Read to me!
Maybe you’ve heard the word balance used when talking about nutrition.
What does that make you think of??
Maybe you think of food groups, variety, or eating many different coloured foods. Maybe you think of macros, pairing certain foods with others, or distributing carbs/ proteins/ fats throughout the day. Or maybe you think of something completely different.
Regardless of what comes to mind when you think of “balanced eating,” you may be surprised to hear that there is no right or wrong — there is no ONE absolute way to achieve this!
Which may come as good news post TBI! When planning & putting together “balanced” meals may have it’s challenges…
The photo above shows me in the yoga pose “eagle.” I’m standing, leaning back as if sitting on a high stool, arms wrapped around each other, fingers pointing up, and one leg wrapped around my standing leg. This pose requires a lot of balance. And I feel there’s a lot we can learn from yoga about how we can approach balanced eating with nutrition.
So here are 3 tips inspired by yoga to help you get balanced nutrition post concussion.
1) Just like in yoga, your balance may change from day to day
No matter how much I practice yoga, my balance will still be off a number of days. I can’t always do the balancing poses, even if I did them the day before.
So I have a choice. Either I can be frustrated and try to force myself into the balancing pose on those off-days, OR I can accept the change and shift my focus to what I CAN achieve that day.
The same goes for food.
Being frustrated about not being able to cook doesn’t put the food your brain needs into your body.
So what would you like to choose?
2) In yoga, the poses will look different in each person’s body. This is the same for food.
I really appreciate the online yoga teacher I follow. She often says something like:
“Don’t try to slam your body into the pose.”
“Don’t try to make your pose look like mine. Do what’s right for your body.”
If we can accept this for yoga, then can we also accept this for food?
Many countries have their own version of a “food guide.”
- In Canada, we have a plate that’s divided into sections of different food groups.
- In the US it’s a pyramid plus their own version of the plate, though the proportions are a bit different.
- Images online show China’s guide is similar but instead of a pyramid they have also used a pagoda, a fan, and an abacus! They also now have a plate.
- South Africa has a square with food groups placed around it in different sized circles.
- Brazil’s food guide simply shares different categories of typical foods you may find in the country, and shows examples of meals using the foods available.
Everyone has their own take on how to best guide an entire population to eat.
In my TBI Nutrition Masterclass I provide another example using puzzle pieces! I got this idea from an intense sport nutrition training I took offered by the Sport Dietitians of Australia in collaboration with Dietitians of Canada 🙂 Each puzzle piece represents different types of foods. The idea is to think of completing the puzzle as best you can.
Not one of these guides is ultimately ‘better’ than another.
They are after all just GUIDES.
And just like a yoga teacher may offer up a sequence of poses (a vinyasa or even modifications to poses), it works best when you can decide if what’s offered is truly what you need — if it actually feels good in your body.
So, if like me you’ve ever been in a yoga class and have seen the teacher lead a pose, and then you were like “nope! Not doing that! I’m going to do something else…”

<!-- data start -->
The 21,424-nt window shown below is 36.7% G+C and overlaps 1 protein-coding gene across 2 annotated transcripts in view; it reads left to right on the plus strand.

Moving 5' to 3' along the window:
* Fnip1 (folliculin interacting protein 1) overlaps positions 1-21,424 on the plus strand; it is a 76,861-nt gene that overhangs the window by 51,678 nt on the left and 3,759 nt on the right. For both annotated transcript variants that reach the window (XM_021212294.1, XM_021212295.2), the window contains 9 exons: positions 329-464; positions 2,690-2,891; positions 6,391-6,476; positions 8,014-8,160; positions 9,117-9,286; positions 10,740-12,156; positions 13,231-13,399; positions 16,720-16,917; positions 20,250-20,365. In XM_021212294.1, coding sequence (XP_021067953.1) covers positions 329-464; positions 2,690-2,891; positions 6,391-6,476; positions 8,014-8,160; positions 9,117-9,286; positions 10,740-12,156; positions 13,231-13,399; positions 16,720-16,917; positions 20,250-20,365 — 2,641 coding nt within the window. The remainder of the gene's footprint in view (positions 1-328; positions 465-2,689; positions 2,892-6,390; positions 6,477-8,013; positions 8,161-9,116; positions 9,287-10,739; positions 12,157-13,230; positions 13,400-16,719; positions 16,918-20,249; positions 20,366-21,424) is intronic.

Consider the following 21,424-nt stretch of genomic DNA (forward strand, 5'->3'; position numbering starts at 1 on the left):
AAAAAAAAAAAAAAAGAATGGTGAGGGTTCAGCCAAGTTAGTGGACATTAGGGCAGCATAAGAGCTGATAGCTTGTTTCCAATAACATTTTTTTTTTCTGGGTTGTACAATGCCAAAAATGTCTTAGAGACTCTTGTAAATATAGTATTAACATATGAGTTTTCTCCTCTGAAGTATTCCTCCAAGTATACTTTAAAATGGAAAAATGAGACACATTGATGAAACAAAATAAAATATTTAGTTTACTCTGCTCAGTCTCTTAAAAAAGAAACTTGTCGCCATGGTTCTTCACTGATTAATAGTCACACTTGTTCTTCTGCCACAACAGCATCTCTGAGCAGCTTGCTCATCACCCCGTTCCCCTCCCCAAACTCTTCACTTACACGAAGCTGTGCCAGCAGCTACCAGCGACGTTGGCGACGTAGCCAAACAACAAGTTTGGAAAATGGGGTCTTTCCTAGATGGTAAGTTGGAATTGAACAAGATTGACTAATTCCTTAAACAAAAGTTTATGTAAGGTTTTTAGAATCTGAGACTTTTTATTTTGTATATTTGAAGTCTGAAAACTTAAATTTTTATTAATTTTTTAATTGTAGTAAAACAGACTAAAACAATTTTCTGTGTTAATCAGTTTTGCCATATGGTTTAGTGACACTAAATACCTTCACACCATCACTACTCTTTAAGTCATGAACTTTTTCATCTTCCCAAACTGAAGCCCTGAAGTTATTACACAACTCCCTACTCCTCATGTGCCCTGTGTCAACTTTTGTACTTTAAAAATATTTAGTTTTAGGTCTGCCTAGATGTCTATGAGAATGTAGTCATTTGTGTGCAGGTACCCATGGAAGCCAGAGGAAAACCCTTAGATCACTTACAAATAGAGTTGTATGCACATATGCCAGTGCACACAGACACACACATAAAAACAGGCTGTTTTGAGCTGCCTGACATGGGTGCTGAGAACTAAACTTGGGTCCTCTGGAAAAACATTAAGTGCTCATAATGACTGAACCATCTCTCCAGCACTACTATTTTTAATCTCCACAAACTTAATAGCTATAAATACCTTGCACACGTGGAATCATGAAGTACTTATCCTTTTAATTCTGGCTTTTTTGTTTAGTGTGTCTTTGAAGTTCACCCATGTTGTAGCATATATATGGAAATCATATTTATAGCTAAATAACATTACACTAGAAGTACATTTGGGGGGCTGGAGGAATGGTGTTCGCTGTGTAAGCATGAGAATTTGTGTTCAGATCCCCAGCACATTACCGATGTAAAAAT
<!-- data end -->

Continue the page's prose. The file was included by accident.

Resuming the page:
Then can you do the same with food?
Do you have that same kind of relationship with your body and with food to know what’s right for you on any given day?
3) In yoga, you don’t do balance-focused practices every single day — your focus will sometimes shift to other things.
I couldn’t imagine every day doing the same yoga practice with ALL the standing on one leg poses! Tree pose, eagle, standing splits, dancer, half moon…on repeat?!? No thank you…
When I teach my clients about “balanced eating,” one burden I like to relieve them of is the idea that EACH MEAL needs to be perfectly balanced. Because this just isn’t the case.
One downfall of food guides is unintentionally promoting the idea that EVERY meal needs to be that perfect plate with all the food groups.
Post-concussion, I have clients tell me how overwhelming this is. It may be hard to prepare just one type of food let alone several! Or trying to hold space in your brain for planning all the food groups at once may be stressful, drain your battery, or cause confusion.
There are strategies we can work on to make this easier. But you really don’t need to have all the food groups, plate sections, food categories, or puzzle pieces all in one meal!
Are you relieved to hear this, or what?!?
Different food groups can be spread out over the day, over the week, and some even over the month if that’s easier for you!
When we look at your food intake over the long term, we get a better sense of your balance.
- Because seasons change, and so does food availability.
- Because we can’t get every single beneficial food in ONE day, and if we tried we’d likely be eating non-stop!
- Because one meal, one day, or even one week doesn’t define your whole nutrition.
There are some nutrients specific to you that we may want to focus on more than others. And this will change over the course of time.
(Why can’t I get the song “landslide” out of my head?? Stevie Nicks apparently wrote that song at a time when she made a choice to stop being unhappy about her struggles to get her music out… that song soared her to the top 🙂 )
So rest assured, balance can be viewed in the long term. It’s not something you have to achieve every single moment of every single day.
Now when you hear “balanced eating,” was does that make you think of??
Finding my own balance